The deities represented by the figurines, or images placed upon them, were Mercury (four items) Luna (Fr. Lune, Gr. Selene) Jupiter (Gr. Zeus) Venus and a single Genius. The most striking was of the Roman goddess called Tutela (similar to Tyche, Greek goddess of fortune) from the First Century AD. Stood upon a 12-sided dish she holds a libation plate in her left hand and in her right a cornucopia imaging Diana (Gr. Artemis) and another featuring Apollo. She wears a walled crown on her head (but Matisco was walled later in the Fourth Century) and over her head are the Hellenistic gods of the seven days of the week, Saturn (Fr. Saturne, Gr. Cronos), Sol (Fr. Soleil, Gr. Helios) Luna, Mars (Gr. Ares) Mecury (Fr. Mercure, Gr. Hermes) Jupiter and Venus. Tutela is partly gilded. It is easy to wax lyrical about this fine figurine.
Line 1, OF ‘Le tant’ would, I think, more often be ‘au tant’ and it is noticeable that each of the four lines begins with the letter ‘L’, the significance of which is not yet clear unless it is the L used for money! (Incidentally the end of each line in quatrain VIII 28 has the same sound, ‘-ez’.)
Line 2, OF ‘simulachres’ here means the statues of a divinity, graven idols in fact. OF ‘au lac’ on face value means inland waters or a pit but ‘simulachres au laque’, which would have sounded no different during printer’s dictation, could indicate lacquered idols which in those days would be resinous but grubby gilding might be mistaken for it by Michel the ‘remote viewer’, I guess. As Mâcon is an ocean port rather than a town up in the lakes somewhere I think this a possibility.
Line 3, OF ‘argille’ is clay or clay loam. OF ‘figulier’ may be a rare noun that I can’t quite pin down. The resemblance to ‘figure’ and reference to clay puts me in mind of some kind of mould-maker or, more likely, a brick-maker. Equally the OF ‘figue’ for fig comes to mind and OF ‘figuier’ means a fig tree. Did someone pull one up to remove the enormously valuable stache beneath and then replant its roots into the clay again, perhaps to search for another close by? Or was this during a drought of sorts with an old fig tree seeking new clay loam for its sustenance and, stretching out a surfacing root, breaking open the earth to reveal a glimpse of something precious?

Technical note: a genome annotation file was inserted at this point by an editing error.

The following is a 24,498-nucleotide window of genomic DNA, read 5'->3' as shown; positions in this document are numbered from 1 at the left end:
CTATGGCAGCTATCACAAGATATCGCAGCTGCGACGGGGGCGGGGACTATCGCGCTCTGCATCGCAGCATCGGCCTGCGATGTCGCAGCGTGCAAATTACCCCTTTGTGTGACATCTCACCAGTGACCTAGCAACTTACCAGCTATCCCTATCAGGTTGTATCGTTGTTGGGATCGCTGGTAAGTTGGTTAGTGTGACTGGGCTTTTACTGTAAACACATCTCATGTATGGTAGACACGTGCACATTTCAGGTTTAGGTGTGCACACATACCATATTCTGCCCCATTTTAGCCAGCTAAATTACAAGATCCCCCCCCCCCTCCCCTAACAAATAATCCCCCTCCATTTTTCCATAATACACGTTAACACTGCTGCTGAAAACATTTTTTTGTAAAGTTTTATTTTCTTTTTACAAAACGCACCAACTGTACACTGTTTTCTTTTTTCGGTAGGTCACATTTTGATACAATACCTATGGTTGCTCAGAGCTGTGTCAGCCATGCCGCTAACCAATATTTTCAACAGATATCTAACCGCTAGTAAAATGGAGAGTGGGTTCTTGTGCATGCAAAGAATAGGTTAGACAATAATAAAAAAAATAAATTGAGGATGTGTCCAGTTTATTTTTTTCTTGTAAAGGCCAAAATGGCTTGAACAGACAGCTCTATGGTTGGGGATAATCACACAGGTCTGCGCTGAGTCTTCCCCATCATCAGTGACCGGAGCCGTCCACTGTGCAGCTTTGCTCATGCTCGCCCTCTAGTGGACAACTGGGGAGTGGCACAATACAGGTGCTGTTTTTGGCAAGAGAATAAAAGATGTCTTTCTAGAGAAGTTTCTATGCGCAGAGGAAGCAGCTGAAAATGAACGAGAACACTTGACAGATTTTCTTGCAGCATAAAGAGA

Line 4, OF ‘les siens d’or’ most probably means ‘the valuables which belong to this person we speak of’ (as ‘d’or’ could mean something of high value, as ‘good as gold’, as much as the shiny yellow metal). But it could also mean the family or friends of that person.
This leads us to OF ‘abbreuez’, the final and most difficult word to interpret in this Nostradamus Quatrain IX 12 as it is possibly mistaken or it might be conjugated from OF ‘abrouer’ to arrive as in ‘Him and his circle will arrive’ into High Society or OF abreuver’ to be given a drink as in ‘Him and his mates will be given a drink’ for their trouble or OF ‘abriver’ to become overwhelmed, to dash and be dashed, to come and go at a fast rate, to get carried away, as in ‘Him and his cronies excitedly rush headlong’ into the mire.
As well as the types Diane and Mercure we may find the following names/nouns hidden as jumbled-up letters in the quatrain:
Line 1: Genie. Line 2 : Venus (the second ‘u’ in ‘trouuez’ is in effect a ‘v’) with Saturne/Cronos, Sol/Soleil,Lune/Luna, Zeus, Artemis, Hermes, Selene, Ares and Helios. First couplet: Genius, Tutela, OF ‘la deesse’, Macon/Matisco. Second couplet : Genius, Tyche, OF ‘fortune’ and OF ‘chance’ and possibly even Duc de Blacas (should we allow the duplication of one letter, in this case ‘d’, as was the way with the Medieval anagram). Line 4 : OF ‘idole’.
From the quatrain as a whole we may extract the letters of the words Bourgogne/Burgundy, agglomération de trésor/trésor de trésor (hoard of treasure) and whilst the word-for-word translation ‘musée britannique’ is unattainable the proper name should, of course, be ‘British Museum’ in any language and this is also available from the letters of the quatrain. Coincidence?
There may be more in here than we can divine from what little detail has survived since the great discovery of 1764. Or there may be a link with quatrainVIII 28 that is still awaiting discovery.